36 CFR 65.8 - Alteration of National Historic Landmark boundaries.
(a) Two justifications exist for enlarging the boundary of a National Historic Landmark: Documentation of previously unrecognized significance or professional error in the original designation. Enlargement of a boundary will be approved only when the area proposed for addition to the National Historic Landmark possesses or contributes directly to the characteristics for which the landmark was designated.
(b) Two justifications exist for reducing the boundary of a National Historic Landmark: Loss of integrity or professional error in the original designation. Reduction of a boundary will be approved only when the area to be deleted from the National Historic Landmark does not possess or has lost the characteristics for which the landmark was designated.
(c) A proposal for enlargement or reduction of a National Historic Landmark boundary may be submitted to or can originate with the History Division, NPS. NPS may restudy the National Historic Landmark and subsequently make a proposal, if appropriate, in the same manner as specified in § 65.5 (c) through (h). In the case of boundary enlargements only those owners in the newly nominated but as yet undesignated area will be notified and will be counted in determining whether a majority of private owners object to listing.
(d) Federal Register for comment and be submitted to the Committee on Energy and Natural Resources of the United States Senate and to the Committee on Interior and Insular Affairs of the United States House of Representatives and not less than 30 nor more than 60 days shall be provided for the submittal of written comments on the proposed boundaries.
(1) When a boundary is proposed for a National Historic Landmark for which no specific boundary was identified at the time of designation, NPS shall provide notice, in writing, of the proposed boundary to (i) the owner(s); (ii) the appropriate State official; (iii) the chief elected local official; (iv) the Members of Congress who represent the district and State in which the landmark is located, and (v) if the property is located on an Indian reservation, the chief executive officer of the Indian tribe, and shall allow not less than 30 nor more than 60 days for submitting written comments on the proposal. In the case of a landmark with more than 50 owners, the general notice specified in § 65.5(d)(3) will be used. In the case of National Historic Landmark districts for which no boundaries have been established, proposed boundaries shall be published in the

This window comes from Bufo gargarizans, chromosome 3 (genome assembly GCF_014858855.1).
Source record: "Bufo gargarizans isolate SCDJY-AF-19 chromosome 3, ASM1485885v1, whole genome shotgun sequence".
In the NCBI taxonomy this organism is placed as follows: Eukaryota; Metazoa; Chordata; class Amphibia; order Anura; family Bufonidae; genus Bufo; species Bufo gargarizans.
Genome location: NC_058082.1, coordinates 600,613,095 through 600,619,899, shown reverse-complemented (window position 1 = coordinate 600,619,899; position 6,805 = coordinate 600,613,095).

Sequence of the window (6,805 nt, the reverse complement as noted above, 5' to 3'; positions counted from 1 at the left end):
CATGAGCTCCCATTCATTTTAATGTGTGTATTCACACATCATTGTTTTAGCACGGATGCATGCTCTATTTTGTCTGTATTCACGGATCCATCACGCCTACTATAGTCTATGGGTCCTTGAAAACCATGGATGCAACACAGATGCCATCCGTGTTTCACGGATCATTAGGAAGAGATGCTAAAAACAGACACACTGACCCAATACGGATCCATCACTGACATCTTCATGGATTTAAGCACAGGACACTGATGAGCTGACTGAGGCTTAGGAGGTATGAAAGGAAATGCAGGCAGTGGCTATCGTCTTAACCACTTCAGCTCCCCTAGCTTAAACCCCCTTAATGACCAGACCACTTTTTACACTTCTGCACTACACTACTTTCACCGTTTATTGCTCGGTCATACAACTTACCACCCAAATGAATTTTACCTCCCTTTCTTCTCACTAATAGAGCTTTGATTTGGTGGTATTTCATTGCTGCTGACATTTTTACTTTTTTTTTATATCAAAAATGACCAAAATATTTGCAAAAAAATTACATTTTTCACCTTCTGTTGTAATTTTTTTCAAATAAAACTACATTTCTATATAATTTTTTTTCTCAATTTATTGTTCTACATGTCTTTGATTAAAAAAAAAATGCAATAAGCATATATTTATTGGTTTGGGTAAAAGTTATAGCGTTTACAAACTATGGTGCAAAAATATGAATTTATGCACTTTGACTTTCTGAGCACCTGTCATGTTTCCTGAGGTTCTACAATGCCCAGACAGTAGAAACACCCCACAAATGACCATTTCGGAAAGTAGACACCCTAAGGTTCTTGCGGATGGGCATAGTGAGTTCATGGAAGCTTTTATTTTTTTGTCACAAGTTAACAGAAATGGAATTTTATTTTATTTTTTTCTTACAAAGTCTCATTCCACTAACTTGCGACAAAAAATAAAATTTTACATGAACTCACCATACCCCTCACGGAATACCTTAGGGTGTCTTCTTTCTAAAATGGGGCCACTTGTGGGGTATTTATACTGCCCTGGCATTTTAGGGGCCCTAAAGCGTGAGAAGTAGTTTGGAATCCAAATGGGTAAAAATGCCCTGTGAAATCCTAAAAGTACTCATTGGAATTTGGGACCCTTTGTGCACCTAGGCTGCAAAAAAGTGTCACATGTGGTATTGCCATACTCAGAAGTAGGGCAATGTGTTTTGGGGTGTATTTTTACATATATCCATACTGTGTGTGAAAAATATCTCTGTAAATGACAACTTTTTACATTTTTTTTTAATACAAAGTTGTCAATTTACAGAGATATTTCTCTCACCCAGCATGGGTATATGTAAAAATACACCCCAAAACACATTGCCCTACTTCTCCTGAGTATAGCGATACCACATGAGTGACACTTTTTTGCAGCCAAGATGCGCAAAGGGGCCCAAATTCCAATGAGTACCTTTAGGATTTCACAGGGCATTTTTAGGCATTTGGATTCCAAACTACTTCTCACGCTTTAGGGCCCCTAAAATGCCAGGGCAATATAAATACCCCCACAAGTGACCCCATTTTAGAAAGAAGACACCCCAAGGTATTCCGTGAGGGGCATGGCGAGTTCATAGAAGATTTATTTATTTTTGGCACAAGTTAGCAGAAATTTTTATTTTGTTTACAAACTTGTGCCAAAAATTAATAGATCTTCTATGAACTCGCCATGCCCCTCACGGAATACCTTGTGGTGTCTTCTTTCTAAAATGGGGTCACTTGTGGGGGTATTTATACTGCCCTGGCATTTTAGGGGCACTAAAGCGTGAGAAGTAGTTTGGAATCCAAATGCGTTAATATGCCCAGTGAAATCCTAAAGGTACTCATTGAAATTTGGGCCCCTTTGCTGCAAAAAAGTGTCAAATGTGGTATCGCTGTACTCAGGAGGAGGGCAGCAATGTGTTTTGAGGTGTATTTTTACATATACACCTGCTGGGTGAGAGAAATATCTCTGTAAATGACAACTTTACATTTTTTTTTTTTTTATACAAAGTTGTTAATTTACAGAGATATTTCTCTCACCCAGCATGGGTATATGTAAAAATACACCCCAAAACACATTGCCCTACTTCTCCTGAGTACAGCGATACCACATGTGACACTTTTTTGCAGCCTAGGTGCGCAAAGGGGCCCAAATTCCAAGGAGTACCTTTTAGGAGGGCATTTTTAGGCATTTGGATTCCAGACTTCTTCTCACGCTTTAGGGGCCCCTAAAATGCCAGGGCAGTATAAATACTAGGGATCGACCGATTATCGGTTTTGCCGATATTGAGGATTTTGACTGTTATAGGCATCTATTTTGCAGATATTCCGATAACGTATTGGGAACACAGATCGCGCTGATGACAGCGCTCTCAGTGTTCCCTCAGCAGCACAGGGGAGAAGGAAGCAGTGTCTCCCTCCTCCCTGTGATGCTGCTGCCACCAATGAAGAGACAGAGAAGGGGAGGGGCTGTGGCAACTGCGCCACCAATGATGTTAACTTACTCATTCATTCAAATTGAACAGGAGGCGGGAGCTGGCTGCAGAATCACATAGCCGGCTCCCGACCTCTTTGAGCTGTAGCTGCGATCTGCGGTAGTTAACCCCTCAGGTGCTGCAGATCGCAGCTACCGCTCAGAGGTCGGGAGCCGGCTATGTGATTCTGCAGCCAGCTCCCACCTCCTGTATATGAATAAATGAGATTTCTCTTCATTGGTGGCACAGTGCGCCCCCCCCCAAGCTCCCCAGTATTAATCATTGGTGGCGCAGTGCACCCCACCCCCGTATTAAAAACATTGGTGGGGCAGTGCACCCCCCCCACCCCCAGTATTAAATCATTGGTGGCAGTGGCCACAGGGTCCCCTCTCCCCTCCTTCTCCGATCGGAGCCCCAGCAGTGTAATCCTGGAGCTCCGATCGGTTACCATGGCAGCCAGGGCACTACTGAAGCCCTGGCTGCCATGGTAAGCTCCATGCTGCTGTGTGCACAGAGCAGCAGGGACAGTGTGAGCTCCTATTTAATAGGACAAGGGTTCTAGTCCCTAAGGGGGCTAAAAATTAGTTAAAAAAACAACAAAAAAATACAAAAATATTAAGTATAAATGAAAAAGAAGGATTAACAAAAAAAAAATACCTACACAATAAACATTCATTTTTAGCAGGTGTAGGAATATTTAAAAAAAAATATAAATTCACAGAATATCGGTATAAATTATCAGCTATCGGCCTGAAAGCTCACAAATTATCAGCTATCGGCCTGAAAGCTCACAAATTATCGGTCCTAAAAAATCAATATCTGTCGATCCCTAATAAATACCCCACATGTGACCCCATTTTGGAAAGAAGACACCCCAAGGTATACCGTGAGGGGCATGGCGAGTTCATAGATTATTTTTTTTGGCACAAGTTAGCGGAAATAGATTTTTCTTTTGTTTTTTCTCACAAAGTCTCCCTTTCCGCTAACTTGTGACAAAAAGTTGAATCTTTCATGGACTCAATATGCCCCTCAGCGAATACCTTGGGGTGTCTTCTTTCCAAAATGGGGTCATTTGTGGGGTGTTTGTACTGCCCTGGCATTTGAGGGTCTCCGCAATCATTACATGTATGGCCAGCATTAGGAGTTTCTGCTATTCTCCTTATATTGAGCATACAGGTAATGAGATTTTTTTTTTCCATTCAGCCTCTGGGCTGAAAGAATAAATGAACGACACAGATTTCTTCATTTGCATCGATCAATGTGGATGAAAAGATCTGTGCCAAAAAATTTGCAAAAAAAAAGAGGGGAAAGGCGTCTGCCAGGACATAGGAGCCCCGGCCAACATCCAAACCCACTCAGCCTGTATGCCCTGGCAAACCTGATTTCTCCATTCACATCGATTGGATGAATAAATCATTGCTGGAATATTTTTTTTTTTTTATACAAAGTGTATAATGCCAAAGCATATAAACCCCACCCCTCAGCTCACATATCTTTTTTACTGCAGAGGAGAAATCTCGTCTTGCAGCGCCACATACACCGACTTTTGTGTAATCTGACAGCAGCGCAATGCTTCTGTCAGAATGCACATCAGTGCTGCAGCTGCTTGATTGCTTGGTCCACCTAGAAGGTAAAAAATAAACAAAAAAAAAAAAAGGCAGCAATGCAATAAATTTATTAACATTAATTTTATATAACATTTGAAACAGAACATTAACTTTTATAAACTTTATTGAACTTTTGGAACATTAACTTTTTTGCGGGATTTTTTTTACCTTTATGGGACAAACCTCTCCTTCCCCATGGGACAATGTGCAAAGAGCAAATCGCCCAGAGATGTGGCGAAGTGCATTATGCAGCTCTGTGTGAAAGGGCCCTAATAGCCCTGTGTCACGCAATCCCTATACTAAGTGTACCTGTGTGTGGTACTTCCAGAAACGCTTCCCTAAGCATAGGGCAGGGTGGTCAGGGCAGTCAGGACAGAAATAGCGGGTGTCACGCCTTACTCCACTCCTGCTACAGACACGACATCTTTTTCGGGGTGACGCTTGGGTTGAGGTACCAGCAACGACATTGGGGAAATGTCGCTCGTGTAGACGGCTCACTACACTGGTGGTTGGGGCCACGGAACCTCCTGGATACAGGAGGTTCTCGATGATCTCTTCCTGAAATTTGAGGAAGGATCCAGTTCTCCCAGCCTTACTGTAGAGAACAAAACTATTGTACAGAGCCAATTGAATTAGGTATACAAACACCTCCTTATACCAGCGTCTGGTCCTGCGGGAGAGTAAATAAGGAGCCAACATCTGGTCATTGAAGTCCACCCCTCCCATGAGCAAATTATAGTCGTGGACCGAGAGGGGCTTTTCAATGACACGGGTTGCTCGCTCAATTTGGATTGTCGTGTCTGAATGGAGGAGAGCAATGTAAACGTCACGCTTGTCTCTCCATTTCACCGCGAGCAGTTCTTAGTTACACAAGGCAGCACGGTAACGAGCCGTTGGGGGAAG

(2) The proposed boundary and any comments received thereon shall be submitted to the Associated Director for National Register Programs, NPS, who may approve the boundary without reference to the Advisory Board or the Secretary.
(3) NPS will provide written notice of the approved boundary to the same parties specified in paragraph (d)(1) of this section and by publication in the Federal Register.
(4) Management of the activities described in paragraphs (d)(1), (2), and (3) of this section is handled by the National Register of Historic Places, NPS, [Address: National Register of Historic Places, National Park Service, Department of the Interior, Washington, DC 20240].
(e) A technical correction to a boundary may be approved by the Chief, History Division, without Advisory Board review or Secretarial approval. NPS will provide notice, in writing, of any technical correction in a boundary to the same parties specified in (d)(1).